In Collaboration with Charles Griffin



Burma Military Police
Burma Military Police
Burma Military Police, 1898
From 1886 a number of units were raised specifically for the service in the newly annexed areas of upper Burma which now came under administration from India. At the same time military district police were raised in both upper and lower Burma. The levies and armed police battalions were recruited from a number of classes, including Punjabis, Hindustanis, Assamese, Manipuris, and Gurkhas. The local tribes were not considered suitable for recruitment. The men, although primarily soldiers, had the power of arrest but almost no knowledge of the military machine with it's concepts of teeth-arms, support corps etc.

Later on, the recruiting net was spread wider and included Garhwalis, Sikhs, Rajputs, Karens and other Burmese and Indian frontier hill tribes. Most of the Gurkhas would have been domiciled in Assam or Burma or, it is thought, came from the Kiranti tribes of eastern Nepal - Limbus and Rais.

Mogaung Levy

Among the first to be raised in March 1886 was the Mogaung Levy, about 500 strong and recorded as being a Gurkha unit. Mogaung lies west of Myitkyina and the River Irrawaddy. They appear to have been amalgamated with or absorbed into, the Bhamo Military Police Battalion which survived until 1942. There seems to have been Gurkhas in the unit throughout; certainly the strength return of the 1st January 1919 showed it as having 262.

Putao Battalion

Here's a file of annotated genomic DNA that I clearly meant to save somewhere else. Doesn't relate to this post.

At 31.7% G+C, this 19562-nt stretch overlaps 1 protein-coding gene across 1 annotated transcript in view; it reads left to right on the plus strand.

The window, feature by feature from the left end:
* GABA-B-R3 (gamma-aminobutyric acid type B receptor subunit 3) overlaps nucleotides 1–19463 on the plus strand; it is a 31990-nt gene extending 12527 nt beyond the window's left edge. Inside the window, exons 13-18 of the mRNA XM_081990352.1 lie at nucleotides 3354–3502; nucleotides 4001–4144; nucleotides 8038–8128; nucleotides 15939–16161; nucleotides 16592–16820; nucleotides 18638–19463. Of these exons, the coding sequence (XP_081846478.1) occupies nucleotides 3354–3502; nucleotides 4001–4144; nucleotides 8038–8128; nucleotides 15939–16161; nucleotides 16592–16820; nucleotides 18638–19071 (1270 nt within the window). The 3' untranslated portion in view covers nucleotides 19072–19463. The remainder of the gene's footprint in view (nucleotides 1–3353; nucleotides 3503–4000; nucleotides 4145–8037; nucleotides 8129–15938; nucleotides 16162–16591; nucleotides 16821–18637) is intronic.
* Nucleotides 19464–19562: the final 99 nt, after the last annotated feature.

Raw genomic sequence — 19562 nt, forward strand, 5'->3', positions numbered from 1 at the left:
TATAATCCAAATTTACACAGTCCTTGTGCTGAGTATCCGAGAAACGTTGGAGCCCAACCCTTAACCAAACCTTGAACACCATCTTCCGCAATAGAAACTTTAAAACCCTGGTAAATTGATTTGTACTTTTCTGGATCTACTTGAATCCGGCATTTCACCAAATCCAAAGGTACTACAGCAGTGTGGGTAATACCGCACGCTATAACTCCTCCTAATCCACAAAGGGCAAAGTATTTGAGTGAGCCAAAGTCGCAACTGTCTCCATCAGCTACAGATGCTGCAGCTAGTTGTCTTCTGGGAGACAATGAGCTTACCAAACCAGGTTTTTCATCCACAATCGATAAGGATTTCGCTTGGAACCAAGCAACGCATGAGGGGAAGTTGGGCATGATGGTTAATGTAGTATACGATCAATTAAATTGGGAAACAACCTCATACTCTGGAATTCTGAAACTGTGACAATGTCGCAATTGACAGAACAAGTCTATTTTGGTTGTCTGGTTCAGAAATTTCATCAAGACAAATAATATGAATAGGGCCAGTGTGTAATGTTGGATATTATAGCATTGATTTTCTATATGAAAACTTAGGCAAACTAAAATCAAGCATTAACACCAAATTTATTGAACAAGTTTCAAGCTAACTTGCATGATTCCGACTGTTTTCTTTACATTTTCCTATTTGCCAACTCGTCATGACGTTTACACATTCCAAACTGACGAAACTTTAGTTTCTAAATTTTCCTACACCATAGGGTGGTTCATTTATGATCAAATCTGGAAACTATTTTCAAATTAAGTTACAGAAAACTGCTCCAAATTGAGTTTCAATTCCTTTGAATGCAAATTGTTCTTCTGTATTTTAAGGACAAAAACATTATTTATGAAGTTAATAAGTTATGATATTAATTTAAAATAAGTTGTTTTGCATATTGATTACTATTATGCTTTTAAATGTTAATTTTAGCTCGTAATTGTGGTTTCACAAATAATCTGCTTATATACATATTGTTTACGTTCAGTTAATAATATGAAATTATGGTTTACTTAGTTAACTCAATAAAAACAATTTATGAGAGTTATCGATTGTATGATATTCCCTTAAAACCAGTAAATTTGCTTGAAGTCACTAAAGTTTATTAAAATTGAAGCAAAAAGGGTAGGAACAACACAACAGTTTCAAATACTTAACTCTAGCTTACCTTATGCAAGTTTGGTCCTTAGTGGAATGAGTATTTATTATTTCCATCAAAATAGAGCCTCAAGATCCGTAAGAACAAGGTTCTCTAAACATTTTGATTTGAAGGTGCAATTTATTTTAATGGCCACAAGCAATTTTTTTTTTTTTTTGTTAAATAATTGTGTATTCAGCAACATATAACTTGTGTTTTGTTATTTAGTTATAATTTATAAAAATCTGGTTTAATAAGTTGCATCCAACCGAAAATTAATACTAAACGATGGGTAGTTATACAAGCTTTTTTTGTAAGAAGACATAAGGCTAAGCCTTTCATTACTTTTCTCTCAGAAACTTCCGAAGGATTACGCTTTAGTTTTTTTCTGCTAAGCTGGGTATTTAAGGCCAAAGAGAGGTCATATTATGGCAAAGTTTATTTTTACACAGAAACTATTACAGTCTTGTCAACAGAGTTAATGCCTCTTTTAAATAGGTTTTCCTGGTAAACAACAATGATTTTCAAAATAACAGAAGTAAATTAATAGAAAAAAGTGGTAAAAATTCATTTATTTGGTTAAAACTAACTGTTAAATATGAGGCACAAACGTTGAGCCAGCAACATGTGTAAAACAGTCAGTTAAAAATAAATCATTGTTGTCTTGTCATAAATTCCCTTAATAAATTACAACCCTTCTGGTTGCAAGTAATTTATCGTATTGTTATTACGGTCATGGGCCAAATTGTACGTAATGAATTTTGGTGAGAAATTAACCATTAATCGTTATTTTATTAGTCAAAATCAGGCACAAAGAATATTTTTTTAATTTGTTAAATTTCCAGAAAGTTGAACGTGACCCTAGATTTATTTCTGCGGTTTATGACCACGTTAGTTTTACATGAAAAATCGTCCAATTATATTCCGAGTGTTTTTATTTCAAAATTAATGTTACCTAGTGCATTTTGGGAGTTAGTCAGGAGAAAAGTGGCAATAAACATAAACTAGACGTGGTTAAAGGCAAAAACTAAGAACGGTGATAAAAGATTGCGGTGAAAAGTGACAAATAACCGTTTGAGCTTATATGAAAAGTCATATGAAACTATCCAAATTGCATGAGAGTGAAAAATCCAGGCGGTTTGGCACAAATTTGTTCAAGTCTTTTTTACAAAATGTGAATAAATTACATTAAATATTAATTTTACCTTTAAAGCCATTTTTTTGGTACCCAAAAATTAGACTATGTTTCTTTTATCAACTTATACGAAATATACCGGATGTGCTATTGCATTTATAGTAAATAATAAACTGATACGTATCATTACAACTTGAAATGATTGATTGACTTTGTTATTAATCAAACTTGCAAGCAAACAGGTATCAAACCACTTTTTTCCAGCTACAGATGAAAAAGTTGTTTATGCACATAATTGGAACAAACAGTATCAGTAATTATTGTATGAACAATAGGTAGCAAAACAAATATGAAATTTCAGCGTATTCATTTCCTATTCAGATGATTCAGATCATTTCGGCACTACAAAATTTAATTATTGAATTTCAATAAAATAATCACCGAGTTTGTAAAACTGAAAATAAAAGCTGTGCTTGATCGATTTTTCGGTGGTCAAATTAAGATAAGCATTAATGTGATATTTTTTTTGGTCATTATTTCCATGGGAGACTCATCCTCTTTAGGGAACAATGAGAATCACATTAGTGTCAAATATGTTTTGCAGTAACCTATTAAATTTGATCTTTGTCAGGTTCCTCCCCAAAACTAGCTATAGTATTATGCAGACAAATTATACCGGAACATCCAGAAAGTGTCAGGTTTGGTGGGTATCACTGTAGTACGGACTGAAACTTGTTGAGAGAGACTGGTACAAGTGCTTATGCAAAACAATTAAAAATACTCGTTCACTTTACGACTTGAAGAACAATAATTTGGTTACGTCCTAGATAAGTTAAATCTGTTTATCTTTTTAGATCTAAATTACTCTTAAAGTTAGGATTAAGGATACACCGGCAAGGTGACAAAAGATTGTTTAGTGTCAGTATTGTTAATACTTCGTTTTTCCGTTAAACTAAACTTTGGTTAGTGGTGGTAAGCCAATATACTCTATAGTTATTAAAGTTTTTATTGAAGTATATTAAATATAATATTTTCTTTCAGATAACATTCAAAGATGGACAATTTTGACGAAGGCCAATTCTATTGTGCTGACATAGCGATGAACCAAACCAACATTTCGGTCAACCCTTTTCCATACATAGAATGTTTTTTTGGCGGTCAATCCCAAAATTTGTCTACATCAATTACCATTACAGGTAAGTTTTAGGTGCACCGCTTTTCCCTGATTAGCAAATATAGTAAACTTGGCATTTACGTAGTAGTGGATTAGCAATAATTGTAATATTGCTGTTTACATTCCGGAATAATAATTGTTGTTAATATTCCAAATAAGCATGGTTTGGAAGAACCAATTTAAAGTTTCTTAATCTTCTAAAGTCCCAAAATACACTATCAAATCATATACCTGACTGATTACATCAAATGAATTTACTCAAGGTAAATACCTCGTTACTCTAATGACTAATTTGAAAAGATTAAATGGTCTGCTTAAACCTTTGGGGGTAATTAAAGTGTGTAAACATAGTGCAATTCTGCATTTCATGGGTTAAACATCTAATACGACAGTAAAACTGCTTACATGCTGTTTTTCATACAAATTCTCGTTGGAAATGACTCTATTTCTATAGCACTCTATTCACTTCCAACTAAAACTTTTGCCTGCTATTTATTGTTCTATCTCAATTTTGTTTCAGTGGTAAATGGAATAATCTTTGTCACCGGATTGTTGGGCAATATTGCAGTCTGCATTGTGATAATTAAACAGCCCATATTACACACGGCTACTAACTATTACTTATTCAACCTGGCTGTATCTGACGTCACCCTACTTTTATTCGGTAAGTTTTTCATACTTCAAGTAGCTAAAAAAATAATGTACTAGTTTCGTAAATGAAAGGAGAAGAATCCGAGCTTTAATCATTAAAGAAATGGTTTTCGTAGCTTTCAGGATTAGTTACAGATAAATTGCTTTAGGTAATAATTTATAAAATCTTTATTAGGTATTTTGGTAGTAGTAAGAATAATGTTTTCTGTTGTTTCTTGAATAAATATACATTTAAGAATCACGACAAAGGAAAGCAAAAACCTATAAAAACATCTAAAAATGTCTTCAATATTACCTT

The town of Putao lies in the remote north of Burma, not far from the indian border, in what is now Kachin State. The battalion was raised in 1914 and only lasted 6 years, until 1920. Their badge suggests that the unit consisted almost entirely of Gurkhas, as there were over 700 of them in 1919.

Separate Burmese Government

In 1937, Burma ceased to be administered as a province of British India, and the new Burma Army was to be officered from the British Service. However, things moved slowly in those parts and World War 2 found plenty of Indian Army officers still in post in the Burma Army. In 1932 the strength of the Burma Military Police was:

Rangoon (2 battalions)
Mandalay (1 battalion)
Chin Hills (1 battalion)
Lashio (Northern Shan States Battalion)
Taunggyi (Southern Shan States Battalion)
Bhamo (1 battalion)
Myitkyina (1 battalion)
Pyawbwe (reserve battalion)

Badge
Badges
Uniforms
1886 - 1937
Successor Units
Burma Frontier Force
Burma Frontier Constabulary
Links
Burma Country Profile
Burma's Last Days
Suggested Reading
History of the Burma Military Police
by Colonel S C F Peile







by Stephen Luscombe